As days went on, it got worse, to the point it sounded like a faint radio station could be heard through my speakers along with hissing and other R.F.

After having to re-start five times in one night, I re-formatted my drive and all has been good. The strange thing is, this problem would start around a certain time of the evening. Any and all feedback is welcome.

anon195627
Post 5

Macintosh computers are just as hackable as other PCs. They just have fewer viruses because virtually no one uses them.

ronburg44
Post 4

As a security professional in the computing industry as well as a computer repair technician, I often find root kits installed on my client's computers. This very scary fact is hard for my clients to understand how it happened. One must realize that there is great harm that can be done from viewing malicious websites on the Internet. Very often these kinds of websites can be found on adult entertainment parts of the web.

An individual can take great care to avoid getting a root kit installed on their computer but the reality is that can happen to anybody. Unless you own a computer that is not susceptible to such attacks root kits are a reality of everyday security risks on the Internet for personal computer users. Be sure to run scans often as you do not want to find yourself in a situation where your most vital information has been used by a root kit.

JoseJames
Post 3

I recently discovered a root kit installed on my computer and was absolutely amazed. The weirdest part for me was the fact that my computer did not act different at all. Many users report that when they have a root kit installed on their computer they noticed a significant decrease in performance and in Internet connectivity. I did not recognize either of these and I wonder if the root kit that was installed was simply not activated. Is it possible to have a root kit that is sleeping or is in a zombie like mode?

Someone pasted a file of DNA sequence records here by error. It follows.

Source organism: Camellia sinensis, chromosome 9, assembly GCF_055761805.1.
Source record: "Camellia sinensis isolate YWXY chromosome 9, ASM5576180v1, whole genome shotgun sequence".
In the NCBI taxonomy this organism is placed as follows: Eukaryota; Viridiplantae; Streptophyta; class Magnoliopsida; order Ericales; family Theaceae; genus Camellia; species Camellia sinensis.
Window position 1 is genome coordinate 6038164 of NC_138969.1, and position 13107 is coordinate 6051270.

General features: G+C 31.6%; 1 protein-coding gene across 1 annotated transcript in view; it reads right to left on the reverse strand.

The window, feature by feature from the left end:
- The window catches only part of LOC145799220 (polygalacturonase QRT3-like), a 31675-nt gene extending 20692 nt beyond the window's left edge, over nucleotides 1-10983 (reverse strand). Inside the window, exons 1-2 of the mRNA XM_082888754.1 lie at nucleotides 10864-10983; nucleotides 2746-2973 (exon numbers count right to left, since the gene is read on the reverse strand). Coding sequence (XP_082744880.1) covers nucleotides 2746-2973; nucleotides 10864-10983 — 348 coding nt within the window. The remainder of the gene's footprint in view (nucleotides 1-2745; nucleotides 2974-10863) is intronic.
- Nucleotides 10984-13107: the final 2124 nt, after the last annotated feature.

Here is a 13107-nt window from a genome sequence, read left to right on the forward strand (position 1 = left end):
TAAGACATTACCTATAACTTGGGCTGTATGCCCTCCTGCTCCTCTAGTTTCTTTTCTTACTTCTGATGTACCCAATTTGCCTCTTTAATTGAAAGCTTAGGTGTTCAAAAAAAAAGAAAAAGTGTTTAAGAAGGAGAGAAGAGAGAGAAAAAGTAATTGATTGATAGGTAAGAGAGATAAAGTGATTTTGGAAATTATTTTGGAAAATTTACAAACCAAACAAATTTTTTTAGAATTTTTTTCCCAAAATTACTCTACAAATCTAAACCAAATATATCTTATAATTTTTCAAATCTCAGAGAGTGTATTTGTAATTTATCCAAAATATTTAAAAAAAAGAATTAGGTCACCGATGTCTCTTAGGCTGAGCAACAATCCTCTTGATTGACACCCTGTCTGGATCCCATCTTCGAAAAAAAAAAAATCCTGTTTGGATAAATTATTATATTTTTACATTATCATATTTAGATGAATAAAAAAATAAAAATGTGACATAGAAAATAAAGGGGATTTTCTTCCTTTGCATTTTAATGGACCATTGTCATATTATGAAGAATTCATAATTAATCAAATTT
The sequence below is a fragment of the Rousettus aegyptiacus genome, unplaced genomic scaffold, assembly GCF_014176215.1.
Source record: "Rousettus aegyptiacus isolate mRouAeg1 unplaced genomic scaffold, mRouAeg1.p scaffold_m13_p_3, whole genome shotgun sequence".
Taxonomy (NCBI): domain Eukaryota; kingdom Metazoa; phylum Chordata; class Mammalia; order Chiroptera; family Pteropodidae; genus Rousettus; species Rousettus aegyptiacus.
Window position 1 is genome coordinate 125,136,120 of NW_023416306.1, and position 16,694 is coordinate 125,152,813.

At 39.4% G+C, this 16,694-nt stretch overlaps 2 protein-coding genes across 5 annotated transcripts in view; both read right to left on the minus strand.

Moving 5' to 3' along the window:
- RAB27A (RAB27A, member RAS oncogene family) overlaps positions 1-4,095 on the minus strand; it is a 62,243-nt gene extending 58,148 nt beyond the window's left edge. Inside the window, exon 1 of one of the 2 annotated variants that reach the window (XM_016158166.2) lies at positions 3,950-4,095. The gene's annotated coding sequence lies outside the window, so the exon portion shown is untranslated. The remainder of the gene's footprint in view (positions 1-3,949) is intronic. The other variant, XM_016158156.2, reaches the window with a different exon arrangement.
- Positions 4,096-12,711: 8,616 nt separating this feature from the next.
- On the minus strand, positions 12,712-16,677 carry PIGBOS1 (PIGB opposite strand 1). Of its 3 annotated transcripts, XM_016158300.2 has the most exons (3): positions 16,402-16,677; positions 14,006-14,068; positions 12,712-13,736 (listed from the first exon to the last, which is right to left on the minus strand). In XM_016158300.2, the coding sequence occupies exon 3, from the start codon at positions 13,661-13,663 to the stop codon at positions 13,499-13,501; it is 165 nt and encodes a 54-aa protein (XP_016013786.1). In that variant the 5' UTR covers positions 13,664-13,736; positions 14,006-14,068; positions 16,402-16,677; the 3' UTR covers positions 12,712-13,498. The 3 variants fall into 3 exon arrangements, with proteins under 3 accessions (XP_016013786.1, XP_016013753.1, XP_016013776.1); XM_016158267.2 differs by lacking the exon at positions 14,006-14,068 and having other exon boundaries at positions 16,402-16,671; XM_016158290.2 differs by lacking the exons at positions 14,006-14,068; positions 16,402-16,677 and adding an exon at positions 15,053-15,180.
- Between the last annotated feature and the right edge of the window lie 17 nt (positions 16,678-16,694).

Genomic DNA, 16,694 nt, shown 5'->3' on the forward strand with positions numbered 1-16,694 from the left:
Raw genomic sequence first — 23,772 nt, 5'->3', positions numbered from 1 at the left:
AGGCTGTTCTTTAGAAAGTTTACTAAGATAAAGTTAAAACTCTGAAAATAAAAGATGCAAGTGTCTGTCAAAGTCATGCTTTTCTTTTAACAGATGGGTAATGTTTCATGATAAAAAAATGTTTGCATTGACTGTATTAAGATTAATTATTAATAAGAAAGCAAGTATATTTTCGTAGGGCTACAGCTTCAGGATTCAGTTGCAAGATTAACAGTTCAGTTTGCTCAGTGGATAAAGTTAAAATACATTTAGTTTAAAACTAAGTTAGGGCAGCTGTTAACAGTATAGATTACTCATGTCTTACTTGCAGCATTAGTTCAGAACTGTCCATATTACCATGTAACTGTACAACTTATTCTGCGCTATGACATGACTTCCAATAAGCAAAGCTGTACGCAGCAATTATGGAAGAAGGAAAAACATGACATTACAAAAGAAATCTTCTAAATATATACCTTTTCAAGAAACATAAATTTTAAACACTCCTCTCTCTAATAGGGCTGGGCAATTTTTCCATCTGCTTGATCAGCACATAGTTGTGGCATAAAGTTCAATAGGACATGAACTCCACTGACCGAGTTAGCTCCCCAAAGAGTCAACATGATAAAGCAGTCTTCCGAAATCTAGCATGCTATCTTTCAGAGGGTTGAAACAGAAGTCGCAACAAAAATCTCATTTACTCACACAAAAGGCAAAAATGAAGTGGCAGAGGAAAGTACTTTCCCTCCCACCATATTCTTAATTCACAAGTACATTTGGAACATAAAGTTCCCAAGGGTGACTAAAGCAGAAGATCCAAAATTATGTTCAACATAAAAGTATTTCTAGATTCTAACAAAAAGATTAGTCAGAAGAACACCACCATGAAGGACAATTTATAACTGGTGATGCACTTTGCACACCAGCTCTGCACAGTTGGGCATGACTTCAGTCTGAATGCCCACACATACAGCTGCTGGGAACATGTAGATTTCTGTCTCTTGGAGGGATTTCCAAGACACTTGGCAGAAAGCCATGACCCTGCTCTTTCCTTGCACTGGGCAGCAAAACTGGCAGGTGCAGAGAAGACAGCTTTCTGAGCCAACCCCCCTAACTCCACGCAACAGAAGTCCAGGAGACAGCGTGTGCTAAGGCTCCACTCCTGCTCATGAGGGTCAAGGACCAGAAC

As the research for the security industry of computers advances, I hope that the ability to detect a rootkits will increase significantly. Only when we err able to get rootkits fully removed from computer systems will be be able to ensure the safety of our computing experiences.

FrogFriend
Post 2

His way to ensure that your computer is not infected by a rootkit is to buy a Macintosh computer. Simply put the operating system that Apple Computer uses for its hardware is extremely durable and strong. if you do purchase an Apple Macintosh computer you will find that you do not have to remove root kits from the system because they simply do not exist. This is just one example of how Apple computers are extremely more secure than most Microsoft Windows-based operating system computers.

I recommend that you truly evaluate the security and safety of the computer hardware that you're using as it is extremely important in this day and age that your private data is protected. If you are trying to discover a rootkit on your system I wish you the best of luck and you should look into rootkit protection as a source of every day defense against these malicious software types.

GlassAxe
Post 1

I use two scanning tools combined with McAfee Anti-virus software. My regular anti-virus software does a good job picking up most malware before it infects my system, but the other two tools I use will find most everything else that sneaks through.

I use Malwarebytes Anti-Malware tool, and McAfee Advert-stinger. Between these programs I have a two year old laptop that still runs fast, and has never crashed.

I have a lot of things on my hard drive valuable to me, so I take internet security seriously. My computer is central to me, keeping all of my schoolwork, pictures, music, and files safe. Most of the things on my computer would be hard to replace. The best rootkit removal tools are free, so I recommend that anyone with a computer download these applications.